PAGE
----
"Papa, please don't smoke."

25th Feb 2012. Morning 1:30 AM. 
NH4, somewhere near Kolhapur.

I was on my way to Bangalore. My close friend was getting married. A happy occasion and we were all going there to celebrate this occasion, with him. He was going to start a new phase in his life. 

For him, it was one of the most important days of his life. For us, a reason to bless the new couple and celebrate.


25th Feb 2007. Morning 1:30 AM. 
Palliative Care Unit, Jubilee Memorial Hospital, Trivandrum.

Mom woke up with an instinctive call. As if someone woke her up. It had been more than a month since we were staying in that hospital room, taking care of Dad. Checking on him and ensuring his comfort, every one hour - irrespective of night or day. He was in Palliative care, which means a care given to patients whose end is certain.

He had stopped breathing. The day which we dreaded, had finally arrived. He was not responding to our calls. She felt his body. It was still warm. She woke me and my sister up. Asked me to check. I realized the emergency and rushed to call the nurse on night duty. "He... is not ...res...responding." I said in a choked voice. She hurried into the room and gave an emergency call to the doctor on duty.

It took 2 minutes. And then the doctor was there, checking the pulse. "I am sorry. He is no more." And in the same monotonous, un-punctuated voice he said to the nurse, "Note the time of death : 1:28 AM."

For him, it was just another day at work. For us, it was the most devastating day of our lives. 

Tears trickled down my eyes, as if, it was bidding the final goodbye. We knew it was coming. And logically we should have been prepared for it. But there are some things in life, no matter how hard we try, we can never be fully prepared. And that day, definitely classified in that category.

The coldness in his voice had transcended into numbness in our limbs and mind. I struggled to look clearly into the mobile phone screen. The tears were blocking my vision. I couldn't see the numbers clearly. I didn't like it. But it was only after 5 more minutes, that I could dial the first number. I wanted someone to take over from here. It was too much for me, and too soon. 

Who do I comfort ? Myself, my sister or my mom ? There was another set of relatives coming down. It was for the first time I was experiencing something like this so close. And let me tell you, unlike movies, there were no loud cries of people beating down their chest. But there were almost-silent flow of tears that engulfed each person in that room and a rush of memories of all those times spent together.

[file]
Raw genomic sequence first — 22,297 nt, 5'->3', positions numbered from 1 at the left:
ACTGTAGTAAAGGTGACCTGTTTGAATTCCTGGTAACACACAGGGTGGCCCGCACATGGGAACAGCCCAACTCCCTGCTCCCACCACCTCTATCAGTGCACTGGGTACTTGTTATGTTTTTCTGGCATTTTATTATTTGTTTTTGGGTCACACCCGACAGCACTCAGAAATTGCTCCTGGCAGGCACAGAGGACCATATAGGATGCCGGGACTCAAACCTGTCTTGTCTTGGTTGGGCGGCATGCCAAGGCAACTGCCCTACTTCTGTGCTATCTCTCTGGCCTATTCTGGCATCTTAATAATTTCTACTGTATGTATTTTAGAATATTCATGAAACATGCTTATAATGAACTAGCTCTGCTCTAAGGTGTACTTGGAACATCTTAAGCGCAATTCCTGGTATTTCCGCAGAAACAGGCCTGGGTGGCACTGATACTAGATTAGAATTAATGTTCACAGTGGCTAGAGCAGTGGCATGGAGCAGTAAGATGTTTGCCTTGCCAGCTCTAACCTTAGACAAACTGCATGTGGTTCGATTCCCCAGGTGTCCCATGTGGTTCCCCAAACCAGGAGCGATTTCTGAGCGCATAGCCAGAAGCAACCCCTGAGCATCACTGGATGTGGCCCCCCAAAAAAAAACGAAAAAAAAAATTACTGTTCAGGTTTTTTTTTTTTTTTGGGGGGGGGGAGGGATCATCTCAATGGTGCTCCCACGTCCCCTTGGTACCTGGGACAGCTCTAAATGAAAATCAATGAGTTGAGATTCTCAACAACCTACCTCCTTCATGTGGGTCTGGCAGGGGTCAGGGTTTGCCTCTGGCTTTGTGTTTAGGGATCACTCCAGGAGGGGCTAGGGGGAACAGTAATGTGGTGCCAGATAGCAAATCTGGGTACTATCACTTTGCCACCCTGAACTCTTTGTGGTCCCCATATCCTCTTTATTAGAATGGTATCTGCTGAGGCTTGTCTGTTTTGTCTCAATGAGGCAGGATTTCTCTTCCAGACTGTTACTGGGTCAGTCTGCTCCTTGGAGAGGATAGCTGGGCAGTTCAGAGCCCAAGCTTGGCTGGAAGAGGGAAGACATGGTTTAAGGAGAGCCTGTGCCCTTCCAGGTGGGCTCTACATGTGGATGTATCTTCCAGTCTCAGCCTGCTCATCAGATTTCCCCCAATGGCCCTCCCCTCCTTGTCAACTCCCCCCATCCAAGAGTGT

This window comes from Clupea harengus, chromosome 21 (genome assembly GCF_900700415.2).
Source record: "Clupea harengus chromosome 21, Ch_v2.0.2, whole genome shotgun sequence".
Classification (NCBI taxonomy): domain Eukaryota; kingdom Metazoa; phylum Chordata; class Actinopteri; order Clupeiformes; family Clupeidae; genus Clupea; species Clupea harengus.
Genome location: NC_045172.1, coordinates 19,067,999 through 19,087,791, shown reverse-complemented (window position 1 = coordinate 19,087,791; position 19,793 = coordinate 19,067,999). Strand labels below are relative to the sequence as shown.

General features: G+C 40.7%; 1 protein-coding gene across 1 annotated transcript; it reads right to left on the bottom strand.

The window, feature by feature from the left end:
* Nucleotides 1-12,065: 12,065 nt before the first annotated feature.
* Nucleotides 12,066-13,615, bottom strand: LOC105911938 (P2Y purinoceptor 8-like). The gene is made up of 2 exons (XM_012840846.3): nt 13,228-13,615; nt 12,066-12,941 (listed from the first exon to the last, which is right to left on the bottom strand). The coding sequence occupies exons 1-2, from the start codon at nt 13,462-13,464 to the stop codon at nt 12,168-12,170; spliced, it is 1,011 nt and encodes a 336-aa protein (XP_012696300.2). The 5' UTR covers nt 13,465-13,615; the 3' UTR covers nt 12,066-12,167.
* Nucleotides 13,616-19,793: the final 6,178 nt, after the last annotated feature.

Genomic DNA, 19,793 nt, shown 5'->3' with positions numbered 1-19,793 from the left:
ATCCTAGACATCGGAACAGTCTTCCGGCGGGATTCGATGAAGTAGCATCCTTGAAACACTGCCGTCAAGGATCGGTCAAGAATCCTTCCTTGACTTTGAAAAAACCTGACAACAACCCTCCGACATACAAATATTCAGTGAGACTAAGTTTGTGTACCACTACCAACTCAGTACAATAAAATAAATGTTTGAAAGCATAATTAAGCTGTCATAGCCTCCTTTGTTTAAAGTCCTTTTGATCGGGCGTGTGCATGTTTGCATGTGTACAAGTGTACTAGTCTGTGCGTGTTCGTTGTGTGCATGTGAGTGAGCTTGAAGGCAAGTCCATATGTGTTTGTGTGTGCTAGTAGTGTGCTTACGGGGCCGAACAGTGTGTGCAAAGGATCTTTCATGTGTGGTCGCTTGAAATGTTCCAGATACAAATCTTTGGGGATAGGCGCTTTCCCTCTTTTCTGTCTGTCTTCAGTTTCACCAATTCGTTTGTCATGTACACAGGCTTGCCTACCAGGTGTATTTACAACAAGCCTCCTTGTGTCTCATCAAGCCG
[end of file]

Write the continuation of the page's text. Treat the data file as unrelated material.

That fateful day

It had been around 4 years since the day we went to Hinduja Hospital. Dad was not able to speak properly. A part of his face was, as if paralyzed. He was posted in Guwahati, Assam. The doctor there had diagnosed it to be "Facial Paralysis". We still wanted to go for a second opinion. And so it was. From one of most distinguished Neuro-surgeons in the country - Dr. P.P.Ashok, a keralite in origin.

I was in 2nd year of my engineering and had skipped my classes. This was important. An urgent CT scan in Juhu and another followup appointment with him, in the evening was enough to change the course of our lives, for ever. "It is a tumor in the brain. It is huge and definitely malignant. You need to get operated within a week. Or max 10 days. I will talk to the hospital authorities to expedite your case...Do you have insurance... You need to get a letter..."

It was brash, hard-hitting and the most life-changing statement anyone had ever made to us. And there was no pause. We were still in his clinic at Andheri. How could life be so cruel? I prayed for some space and time, to come in terms with the announcement. Rest of the appointment was spent in forcing our numbed minds to listen, remember and later make sense of what he was saying.

For him, it was just another day at work as well. For us...

We reached home. Dad was quiet in the entire return journey. Mom was trying to cheer him up but crying within for the dreaded fate. I was emotionless. Directionless.

My dad. 50 years old. A hard working guy, a loving husband and a caring father. He was also a chain smoker and now, a cancer patient too. Trying to "quit" smoking for the last 20 years, he smoked his last cigarette that day. 

Sadly, it was too little. And too late.